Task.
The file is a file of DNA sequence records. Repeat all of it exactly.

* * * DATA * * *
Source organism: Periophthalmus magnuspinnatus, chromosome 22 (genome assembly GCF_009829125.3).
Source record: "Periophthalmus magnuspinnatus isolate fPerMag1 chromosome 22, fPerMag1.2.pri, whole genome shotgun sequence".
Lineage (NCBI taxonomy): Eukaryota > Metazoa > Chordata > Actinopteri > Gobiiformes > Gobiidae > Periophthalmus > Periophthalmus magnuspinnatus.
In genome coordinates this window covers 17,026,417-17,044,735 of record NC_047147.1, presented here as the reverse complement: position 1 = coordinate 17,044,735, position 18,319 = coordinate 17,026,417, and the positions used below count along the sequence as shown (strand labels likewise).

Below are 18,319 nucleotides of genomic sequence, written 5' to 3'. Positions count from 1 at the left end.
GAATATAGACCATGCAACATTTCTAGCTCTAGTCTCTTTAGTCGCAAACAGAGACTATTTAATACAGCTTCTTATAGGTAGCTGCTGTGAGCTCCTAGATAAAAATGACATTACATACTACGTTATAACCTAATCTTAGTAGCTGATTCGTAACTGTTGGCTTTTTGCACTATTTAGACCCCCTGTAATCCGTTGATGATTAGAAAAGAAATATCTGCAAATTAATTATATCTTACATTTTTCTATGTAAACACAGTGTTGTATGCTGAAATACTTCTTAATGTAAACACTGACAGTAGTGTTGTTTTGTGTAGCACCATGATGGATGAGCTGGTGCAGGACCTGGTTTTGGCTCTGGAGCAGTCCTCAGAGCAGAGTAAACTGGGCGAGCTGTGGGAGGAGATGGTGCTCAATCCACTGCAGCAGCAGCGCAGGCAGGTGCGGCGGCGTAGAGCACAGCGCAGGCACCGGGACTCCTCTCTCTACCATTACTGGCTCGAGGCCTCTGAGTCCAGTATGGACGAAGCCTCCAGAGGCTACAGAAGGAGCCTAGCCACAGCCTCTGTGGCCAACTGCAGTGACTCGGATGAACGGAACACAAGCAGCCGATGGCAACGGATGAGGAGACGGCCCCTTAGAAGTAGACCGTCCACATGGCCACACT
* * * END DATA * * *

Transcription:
Source organism: Periophthalmus magnuspinnatus, chromosome 22 (genome assembly GCF_009829125.3).
Source record: "Periophthalmus magnuspinnatus isolate fPerMag1 chromosome 22, fPerMag1.2.pri, whole genome shotgun sequence".
Lineage (NCBI taxonomy): Eukaryota > Metazoa > Chordata > Actinopteri > Gobiiformes > Gobiidae > Periophthalmus > Periophthalmus magnuspinnatus.
In genome coordinates this window covers 17,026,417-17,044,735 of record NC_047147.1, presented here as the reverse complement: position 1 = coordinate 17,044,735, position 18,319 = coordinate 17,026,417, and the positions used below count along the sequence as shown (strand labels likewise).

Below are 18,319 nucleotides of genomic sequence, written 5' to 3'. Positions count from 1 at the left end.
GAATATAGACCATGCAACATTTCTAGCTCTAGTCTCTTTAGTCGCAAACAGAGACTATTTAATACAGCTTCTTATAGGTAGCTGCTGTGAGCTCCTAGATAAAAATGACATTACATACTACGTTATAACCTAATCTTAGTAGCTGATTCGTAACTGTTGGCTTTTTGCACTATTTAGACCCCCTGTAATCCGTTGATGATTAGAAAAGAAATATCTGCAAATTAATTATATCTTACATTTTTCTATGTAAACACAGTGTTGTATGCTGAAATACTTCTTAATGTAAACACTGACAGTAGTGTTGTTTTGTGTAGCACCATGATGGATGAGCTGGTGCAGGACCTGGTTTTGGCTCTGGAGCAGTCCTCAGAGCAGAGTAAACTGGGCGAGCTGTGGGAGGAGATGGTGCTCAATCCACTGCAGCAGCAGCGCAGGCAGGTGCGGCGGCGTAGAGCACAGCGCAGGCACCGGGACTCCTCTCTCTACCATTACTGGCTCGAGGCCTCTGAGTCCAGTATGGACGAAGCCTCCAGAGGCTACAGAAGGAGCCTAGCCACAGCCTCTGTGGCCAACTGCAGTGACTCGGATGAACGGAACACAAGCAGCCGATGGCAACGGATGAGGAGACGGCCCCTTAGAAGTAGACCGTCCACATGGCCACACT